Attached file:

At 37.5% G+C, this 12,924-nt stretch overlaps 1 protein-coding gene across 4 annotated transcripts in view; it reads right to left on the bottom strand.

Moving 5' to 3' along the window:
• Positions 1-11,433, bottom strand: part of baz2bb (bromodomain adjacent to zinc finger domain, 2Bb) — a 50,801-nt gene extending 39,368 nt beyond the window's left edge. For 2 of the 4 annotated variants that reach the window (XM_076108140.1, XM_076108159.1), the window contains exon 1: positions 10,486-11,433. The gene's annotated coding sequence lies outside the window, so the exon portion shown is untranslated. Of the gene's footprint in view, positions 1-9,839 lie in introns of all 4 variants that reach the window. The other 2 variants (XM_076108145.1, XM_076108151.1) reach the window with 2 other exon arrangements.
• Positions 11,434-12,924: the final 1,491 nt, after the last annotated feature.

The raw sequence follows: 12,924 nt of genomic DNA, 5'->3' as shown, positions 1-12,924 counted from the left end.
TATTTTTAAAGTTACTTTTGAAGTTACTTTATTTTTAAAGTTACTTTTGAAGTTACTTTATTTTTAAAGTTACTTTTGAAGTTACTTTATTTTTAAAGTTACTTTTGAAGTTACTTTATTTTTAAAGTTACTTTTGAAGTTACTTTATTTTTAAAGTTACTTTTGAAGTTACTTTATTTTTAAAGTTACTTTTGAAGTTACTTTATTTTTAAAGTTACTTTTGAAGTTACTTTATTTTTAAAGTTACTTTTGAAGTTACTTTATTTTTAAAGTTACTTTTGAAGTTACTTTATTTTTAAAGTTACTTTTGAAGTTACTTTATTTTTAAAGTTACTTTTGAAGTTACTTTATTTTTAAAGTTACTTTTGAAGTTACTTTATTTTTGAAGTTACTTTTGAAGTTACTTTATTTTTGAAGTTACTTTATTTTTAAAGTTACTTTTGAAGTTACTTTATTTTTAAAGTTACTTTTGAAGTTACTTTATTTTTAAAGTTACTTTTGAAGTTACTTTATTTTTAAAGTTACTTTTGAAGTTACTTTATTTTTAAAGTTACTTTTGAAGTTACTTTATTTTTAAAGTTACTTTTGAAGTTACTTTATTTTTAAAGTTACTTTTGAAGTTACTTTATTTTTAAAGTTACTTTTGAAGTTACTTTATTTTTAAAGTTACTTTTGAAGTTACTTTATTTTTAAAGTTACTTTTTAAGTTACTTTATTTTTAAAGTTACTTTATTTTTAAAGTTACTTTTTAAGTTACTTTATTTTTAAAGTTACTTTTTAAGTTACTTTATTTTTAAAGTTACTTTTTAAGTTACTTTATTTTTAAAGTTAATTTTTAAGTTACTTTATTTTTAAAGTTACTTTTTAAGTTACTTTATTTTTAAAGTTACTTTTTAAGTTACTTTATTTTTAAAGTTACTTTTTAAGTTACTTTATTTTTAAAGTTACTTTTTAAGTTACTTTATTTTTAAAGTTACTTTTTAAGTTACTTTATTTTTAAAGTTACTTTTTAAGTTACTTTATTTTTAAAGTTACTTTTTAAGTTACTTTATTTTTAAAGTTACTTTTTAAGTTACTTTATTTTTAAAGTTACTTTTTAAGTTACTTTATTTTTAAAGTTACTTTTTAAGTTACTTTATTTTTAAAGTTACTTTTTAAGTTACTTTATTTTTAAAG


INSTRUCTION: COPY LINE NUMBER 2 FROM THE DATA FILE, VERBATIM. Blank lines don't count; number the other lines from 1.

Moving 5' to 3' along the window: